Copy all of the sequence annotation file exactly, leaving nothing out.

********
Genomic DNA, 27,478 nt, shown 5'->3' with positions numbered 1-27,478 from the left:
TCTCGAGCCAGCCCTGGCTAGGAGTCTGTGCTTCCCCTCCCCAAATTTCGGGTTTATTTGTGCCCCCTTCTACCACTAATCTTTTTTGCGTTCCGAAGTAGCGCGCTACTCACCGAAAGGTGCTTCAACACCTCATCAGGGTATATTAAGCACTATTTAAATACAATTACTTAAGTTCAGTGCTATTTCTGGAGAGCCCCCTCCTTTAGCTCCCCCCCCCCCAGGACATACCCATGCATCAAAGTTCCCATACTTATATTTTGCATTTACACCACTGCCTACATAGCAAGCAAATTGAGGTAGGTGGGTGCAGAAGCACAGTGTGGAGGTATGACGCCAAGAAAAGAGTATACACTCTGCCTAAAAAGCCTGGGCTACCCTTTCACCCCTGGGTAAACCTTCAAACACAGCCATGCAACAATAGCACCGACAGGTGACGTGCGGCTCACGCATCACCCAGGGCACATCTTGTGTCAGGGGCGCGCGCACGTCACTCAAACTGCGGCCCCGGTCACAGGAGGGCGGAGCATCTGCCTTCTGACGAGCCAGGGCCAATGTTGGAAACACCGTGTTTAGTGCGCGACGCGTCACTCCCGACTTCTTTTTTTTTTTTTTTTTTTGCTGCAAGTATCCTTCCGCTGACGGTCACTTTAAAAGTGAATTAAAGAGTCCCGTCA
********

Genomic DNA, 27,478 nt, shown 5'->3' with positions numbered 1-27,478 from the left:
TCTCGAGCCAGCCCTGGCTAGGAGTCTGTGCTTCCCCTCCCCAAATTTCGGGTTTATTTGTGCCCCCTTCTACCACTAATCTTTTTTGCGTTCCGAAGTAGCGCGCTACTCACCGAAAGGTGCTTCAACACCTCATCAGGGTATATTAAGCACTATTTAAATACAATTACTTAAGTTCAGTGCTATTTCTGGAGAGCCCCCTCCTTTAGCTCCCCCCCCCCCAGGACATACCCATGCATCAAAGTTCCCATACTTATATTTTGCATTTACACCACTGCCTACATAGCAAGCAAATTGAGGTAGGTGGGTGCAGAAGCACAGTGTGGAGGTATGACGCCAAGAAAAGAGTATACACTCTGCCTAAAAAGCCTGGGCTACCCTTTCACCCCTGGGTAAACCTTCAAACACAGCCATGCAACAATAGCACCGACAGGTGACGTGCGGCTCACGCATCACCCAGGGCACATCTTGTGTCAGGGGCGCGCGCACGTCACTCAAACTGCGGCCCCGGTCACAGGAGGGCGGAGCATCTGCCTTCTGACGAGCCAGGGCCAATGTTGGAAACACCGTGTTTAGTGCGCGACGCGTCACTCCCGACTTCTTTTTTTTTTTTTTTTTTTGCTGCAAGTATCCTTCCGCTGACGGTCACTTTAAAAGTGAATTAAAGAGTCCCGTCA